Today’s ‘impossible’ is tomorrow’s ‘easy’ – 8 design tips from SAP Startup Social 2018


Vision, frugality, persistence, and focus on local context are key design principles for startups, as explained by a range of speakers at this annual forum.

Rajiv Srivatsa, Urban Ladder

Designers, developers and startup founders gathered in Bengaluru recently for SAP’s annual Startup Social conference and exhibition, along with a range of investors, corporate executives and policymakers.

The event featured a keynote on design, along with a parallel track organised by SAP Design Talks (see our earlier coverage here). Other upcoming events on design in Bengaluru include Design4India, DesignUp, UX India, and YourStory’s own TechSparks 2018.

Here are eight key takeaways for designers, from the wide-ranging sessions and workshops at this annual conference.

1. Yesterday’s impossible is today’s easy

Mobile interfaces, service design, and entertainment have come a long way from the SMS-era to today’s smartphones, thanks to rapid innovations in digital interfaces, social media, and network bandwidth.

Peter Vesterback, former CEO of Rovio (Angry Birds), regaled the audience with incidents from his business career in the mobile industry when he was told some things were “impossible” or “unnecessary,” but they became easy later and a reality today. These include the rise of the mobile phone in the US (“payphones are everywhere”), the ringtone economy in Austria (“it may work in Finland but never in Austria”), and the spectacular rise of Angry Birds (“100 million downloads is impossible”).

Entrepreneurs and designers therefore need to work not just on today’s platforms but on emerging tools like AR and VR that will become more commonplace tomorrow. As tools and platforms evolve and converge, designers need to be prepared for lifelong learning, up-skilling and cross-skilling.

For example, Urban Ladder is expanding its VR capabilities to develop online stores of unlimited size. AI, ML, blockchain and IoT are other technologies with large potential in the emerging world of voice, video and vernacular in India.

2. Success needs persistence, not just talent

Angry Birds, one of the most successful mobile games of all time, was not an overnight success. The company Rovio began working on mobile multi-player games in 2003, and only six years later, after 51 games, it found success with Angry Birds on December 11, 2009.

Peter Vesterbacka

User expectations for good design and fast interactions are rising across sectors, and designers must persist in their attempts to meet such cross-industry standards, according to Narendra Ghate, Head of Research in UX and Service Design at Tata Elxsi.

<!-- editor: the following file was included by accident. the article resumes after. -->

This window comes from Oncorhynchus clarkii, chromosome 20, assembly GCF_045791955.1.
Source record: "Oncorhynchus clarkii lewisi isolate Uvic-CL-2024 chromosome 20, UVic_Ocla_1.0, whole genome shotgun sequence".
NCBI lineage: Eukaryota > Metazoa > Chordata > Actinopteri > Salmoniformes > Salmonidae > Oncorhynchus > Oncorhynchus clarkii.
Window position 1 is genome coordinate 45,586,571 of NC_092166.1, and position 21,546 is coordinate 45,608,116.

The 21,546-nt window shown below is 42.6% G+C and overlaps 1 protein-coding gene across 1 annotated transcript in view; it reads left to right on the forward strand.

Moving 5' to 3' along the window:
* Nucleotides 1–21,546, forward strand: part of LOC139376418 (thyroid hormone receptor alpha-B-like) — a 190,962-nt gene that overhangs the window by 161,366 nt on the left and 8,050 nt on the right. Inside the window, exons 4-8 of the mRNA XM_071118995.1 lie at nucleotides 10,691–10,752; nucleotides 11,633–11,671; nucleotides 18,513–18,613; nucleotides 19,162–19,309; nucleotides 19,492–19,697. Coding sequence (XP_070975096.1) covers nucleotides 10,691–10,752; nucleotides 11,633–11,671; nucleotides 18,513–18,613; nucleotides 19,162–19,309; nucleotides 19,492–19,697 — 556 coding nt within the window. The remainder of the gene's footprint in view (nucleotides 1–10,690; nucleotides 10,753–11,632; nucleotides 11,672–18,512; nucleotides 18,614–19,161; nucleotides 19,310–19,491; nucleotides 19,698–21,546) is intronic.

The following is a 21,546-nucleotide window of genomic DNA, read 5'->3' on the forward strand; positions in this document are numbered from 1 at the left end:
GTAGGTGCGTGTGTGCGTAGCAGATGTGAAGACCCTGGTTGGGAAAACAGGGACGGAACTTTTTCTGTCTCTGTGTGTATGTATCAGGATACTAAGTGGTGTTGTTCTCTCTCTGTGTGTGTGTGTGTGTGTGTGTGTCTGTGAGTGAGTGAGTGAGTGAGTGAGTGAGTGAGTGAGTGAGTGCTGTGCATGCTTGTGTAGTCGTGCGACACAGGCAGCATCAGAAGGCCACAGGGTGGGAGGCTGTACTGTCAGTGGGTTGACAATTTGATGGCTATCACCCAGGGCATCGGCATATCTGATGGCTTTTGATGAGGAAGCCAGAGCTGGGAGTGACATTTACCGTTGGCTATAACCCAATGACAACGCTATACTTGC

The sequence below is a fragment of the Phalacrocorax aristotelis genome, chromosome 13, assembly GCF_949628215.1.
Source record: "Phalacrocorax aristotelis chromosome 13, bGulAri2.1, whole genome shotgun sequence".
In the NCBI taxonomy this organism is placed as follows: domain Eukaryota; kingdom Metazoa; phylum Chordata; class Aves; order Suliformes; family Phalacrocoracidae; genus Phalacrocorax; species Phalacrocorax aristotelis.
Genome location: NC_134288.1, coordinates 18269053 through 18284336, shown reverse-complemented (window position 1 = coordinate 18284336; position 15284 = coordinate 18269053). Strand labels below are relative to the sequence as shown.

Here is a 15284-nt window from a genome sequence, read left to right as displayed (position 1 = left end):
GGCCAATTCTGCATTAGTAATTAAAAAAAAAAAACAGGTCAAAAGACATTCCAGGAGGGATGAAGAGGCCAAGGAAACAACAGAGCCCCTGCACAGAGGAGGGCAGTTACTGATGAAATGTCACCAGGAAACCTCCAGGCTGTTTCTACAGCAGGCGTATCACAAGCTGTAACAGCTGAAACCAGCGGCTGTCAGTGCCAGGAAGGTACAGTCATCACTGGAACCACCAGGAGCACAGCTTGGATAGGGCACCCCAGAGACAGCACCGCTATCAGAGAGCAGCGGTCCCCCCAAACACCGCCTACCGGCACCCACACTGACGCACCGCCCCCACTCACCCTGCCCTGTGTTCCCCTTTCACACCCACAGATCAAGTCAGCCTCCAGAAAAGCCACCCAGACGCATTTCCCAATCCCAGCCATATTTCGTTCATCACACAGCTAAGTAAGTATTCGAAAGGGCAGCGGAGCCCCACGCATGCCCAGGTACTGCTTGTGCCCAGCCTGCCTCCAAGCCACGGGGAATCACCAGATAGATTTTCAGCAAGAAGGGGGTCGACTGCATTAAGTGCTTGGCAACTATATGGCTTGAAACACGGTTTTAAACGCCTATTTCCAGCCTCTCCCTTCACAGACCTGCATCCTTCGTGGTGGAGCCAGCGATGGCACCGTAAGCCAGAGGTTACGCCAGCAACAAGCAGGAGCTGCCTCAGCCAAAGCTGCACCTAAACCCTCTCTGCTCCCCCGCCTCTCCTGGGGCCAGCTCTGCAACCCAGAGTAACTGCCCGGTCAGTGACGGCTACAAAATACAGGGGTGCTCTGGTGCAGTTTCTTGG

3. Design for product-market fit

One of the most common causes of startup failure is lack of product-market fit, explained Rajib Ghosh, Principal Design Manager, Microsoft India. Other causes are inability to pivot, poor user experience, and lack of user friendliness.

Good product-market fit leads to quick sales, customer testimonials, and press coverage. While early adopters may put up with basic design, the majority of the market wants more usable and impactful products. A human-centred approach to design, powered by empathy, can build strong connects with customers, advised Rajib.

Designers should carefully distinguish between what customers desire, think, communicate, and do. As examples of effective design, Rajib cited Arogya Finance and Big Bazaar; the Product-Market Fit Canvas was also identified as a good tool for designers. “Uncover the root cause. Focus on value proposition and not just features. Test relentlessly and keep iterating,” he advised aspiring designers.

“Relationships are the new product offering,” said Narendra of Tata Elxsi. In a world of proliferating and even bewildering choice, design must help users feel they are in control.

“Human-centric innovation is about unmet and unarticulated needs of customers and end users,” he explained. The role of the future UX designer is to manage runaway expectations, teach users empathy towards technology, and recreate the sense of wonder for technology, Narendra advised.

4. Design is in the brand name as well

Design does not stop with the product or service, but extends all the way to the company’s name and brand. “Angry Birds” is a great name for the game because it makes you wonder why the birds are angry, joked Peter Verstbacka.

In its early days, PayU increased visibility for its brand by flashing its logo between screen downloads, said Jitendra Gupta, MD, PayU. Each of Urban Ladder’s furniture designs has a product story along with the name, explained Rajiv Srivatsa, Co-founder, Urban Ladder.

5. Ask questions about data, don’t just solve problems

Startups and designers should not just be building products for customers, but asking deeper and broader questions about customer tasks, pain points and aspirations. In a world of data deluge, data is not just like oil but like water, according to a panel with speakers from SAP, Asian Paints, Myntra, Tata Technologies, and Freight Tiger.